New Hope

Front Cover
University of Iowa Press, 1998 - Fiction - 342 pages
2 Reviews
A writer of wide experience, Ruth Suckow nevertheless remained focused on small-town life: one could even call her the Jane Austen of small-town America. Many of her characters were the "sparrows of Iowa", ordinary folks whom she made extraordinary by writing about them. In her 1942 novel about the little community of New Hope, written during the desperate days of World War II, life is marked by unusual optimism, openness, mutual care, trust, communal spirit, democracy, and above all light. The people in New Hope are pervaded by a fresh glow both actual and figurative.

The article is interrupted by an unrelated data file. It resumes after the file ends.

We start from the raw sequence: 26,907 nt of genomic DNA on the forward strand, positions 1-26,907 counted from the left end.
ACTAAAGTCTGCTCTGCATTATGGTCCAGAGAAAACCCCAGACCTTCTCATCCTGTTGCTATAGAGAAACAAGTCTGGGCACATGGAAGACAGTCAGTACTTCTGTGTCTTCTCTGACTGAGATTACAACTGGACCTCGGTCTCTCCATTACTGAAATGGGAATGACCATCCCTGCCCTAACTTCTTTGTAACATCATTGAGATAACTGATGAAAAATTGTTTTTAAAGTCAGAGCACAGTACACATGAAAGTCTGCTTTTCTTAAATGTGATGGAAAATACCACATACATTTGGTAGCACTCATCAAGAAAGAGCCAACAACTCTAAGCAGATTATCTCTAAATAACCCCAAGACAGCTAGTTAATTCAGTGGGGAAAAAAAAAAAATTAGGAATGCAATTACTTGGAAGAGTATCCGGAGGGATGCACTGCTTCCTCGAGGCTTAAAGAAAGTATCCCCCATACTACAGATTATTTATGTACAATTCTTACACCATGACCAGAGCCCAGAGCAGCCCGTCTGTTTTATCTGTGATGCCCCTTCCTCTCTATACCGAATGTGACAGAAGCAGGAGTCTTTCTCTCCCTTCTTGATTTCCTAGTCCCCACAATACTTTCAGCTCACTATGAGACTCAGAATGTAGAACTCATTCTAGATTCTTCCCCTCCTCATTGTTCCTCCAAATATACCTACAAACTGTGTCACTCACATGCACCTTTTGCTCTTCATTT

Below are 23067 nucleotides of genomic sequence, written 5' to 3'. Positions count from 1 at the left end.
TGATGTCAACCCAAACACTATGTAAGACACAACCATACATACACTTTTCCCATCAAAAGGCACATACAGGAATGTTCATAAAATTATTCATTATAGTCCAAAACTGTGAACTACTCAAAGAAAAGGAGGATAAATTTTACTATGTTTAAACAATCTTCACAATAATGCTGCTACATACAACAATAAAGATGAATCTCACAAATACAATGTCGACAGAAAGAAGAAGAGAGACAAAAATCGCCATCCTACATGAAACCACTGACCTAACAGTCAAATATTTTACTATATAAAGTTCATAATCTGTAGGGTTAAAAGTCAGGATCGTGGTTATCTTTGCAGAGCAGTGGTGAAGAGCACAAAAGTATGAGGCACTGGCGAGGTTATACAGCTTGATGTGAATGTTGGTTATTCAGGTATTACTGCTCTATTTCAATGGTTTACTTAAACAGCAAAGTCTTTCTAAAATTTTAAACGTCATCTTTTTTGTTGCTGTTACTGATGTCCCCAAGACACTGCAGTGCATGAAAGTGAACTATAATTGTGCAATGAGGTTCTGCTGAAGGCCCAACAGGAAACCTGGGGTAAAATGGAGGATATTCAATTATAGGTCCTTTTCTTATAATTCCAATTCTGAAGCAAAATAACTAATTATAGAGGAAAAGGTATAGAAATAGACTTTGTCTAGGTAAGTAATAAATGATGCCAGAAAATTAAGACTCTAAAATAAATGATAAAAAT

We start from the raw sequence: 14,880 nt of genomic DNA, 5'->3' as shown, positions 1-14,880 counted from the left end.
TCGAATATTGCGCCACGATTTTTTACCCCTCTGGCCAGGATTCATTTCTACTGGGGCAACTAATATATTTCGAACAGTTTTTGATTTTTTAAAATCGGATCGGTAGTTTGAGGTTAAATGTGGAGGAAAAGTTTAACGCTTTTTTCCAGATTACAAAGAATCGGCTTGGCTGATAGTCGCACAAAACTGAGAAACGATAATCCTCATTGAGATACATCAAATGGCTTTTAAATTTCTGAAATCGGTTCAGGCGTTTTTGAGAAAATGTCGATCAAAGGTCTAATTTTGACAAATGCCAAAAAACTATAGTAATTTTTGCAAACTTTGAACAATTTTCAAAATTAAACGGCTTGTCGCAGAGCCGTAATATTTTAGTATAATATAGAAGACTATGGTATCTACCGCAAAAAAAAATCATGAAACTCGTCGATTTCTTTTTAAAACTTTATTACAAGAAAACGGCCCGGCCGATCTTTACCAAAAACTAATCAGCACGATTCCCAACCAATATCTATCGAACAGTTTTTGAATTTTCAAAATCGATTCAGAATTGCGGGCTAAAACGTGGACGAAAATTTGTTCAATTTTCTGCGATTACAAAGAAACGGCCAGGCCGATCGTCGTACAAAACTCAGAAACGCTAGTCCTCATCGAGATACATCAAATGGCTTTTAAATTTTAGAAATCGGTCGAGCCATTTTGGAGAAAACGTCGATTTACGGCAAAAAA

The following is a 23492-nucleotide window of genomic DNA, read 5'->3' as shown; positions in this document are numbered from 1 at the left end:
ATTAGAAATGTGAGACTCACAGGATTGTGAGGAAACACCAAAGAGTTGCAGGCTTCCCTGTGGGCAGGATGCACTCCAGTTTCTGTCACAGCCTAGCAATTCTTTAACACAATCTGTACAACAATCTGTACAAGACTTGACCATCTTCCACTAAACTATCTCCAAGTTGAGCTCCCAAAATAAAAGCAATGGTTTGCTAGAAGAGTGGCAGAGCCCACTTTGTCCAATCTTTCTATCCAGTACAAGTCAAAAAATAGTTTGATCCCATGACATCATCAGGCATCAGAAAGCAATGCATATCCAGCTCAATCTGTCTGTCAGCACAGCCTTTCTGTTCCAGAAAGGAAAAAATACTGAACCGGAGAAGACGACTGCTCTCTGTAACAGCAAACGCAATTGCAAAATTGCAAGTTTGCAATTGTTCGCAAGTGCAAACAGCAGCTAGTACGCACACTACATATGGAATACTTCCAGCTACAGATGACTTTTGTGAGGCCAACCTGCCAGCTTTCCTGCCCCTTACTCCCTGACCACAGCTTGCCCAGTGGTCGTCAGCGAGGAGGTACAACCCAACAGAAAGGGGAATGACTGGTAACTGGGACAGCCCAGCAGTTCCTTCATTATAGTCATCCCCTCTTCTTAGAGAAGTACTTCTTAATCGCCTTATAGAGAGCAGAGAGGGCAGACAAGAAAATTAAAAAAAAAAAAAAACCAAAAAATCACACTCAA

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User Review  - TimBazzett - LibraryThing

Ruth Suckow's 1942 novel, NEW HOPE, has lost none of its brilliance in the past seventy years, and the University of Iowa has done serious readers everywhere a great service in putting it back in ... Read full review

LibraryThing Review

User Review  - Schmerguls - LibraryThing

I read this because the author was born near where I live, and is a well-known Iowa author. It tells of a minister and his family coming to the new Iowa town and staying two years. There is nothing ... Read full review

Contents

III
3
IV
32
V
47
VI
66
VII
106
VIII
140
IX
168
X
207
XI
226
XII
262
XIII
289
XIV
331
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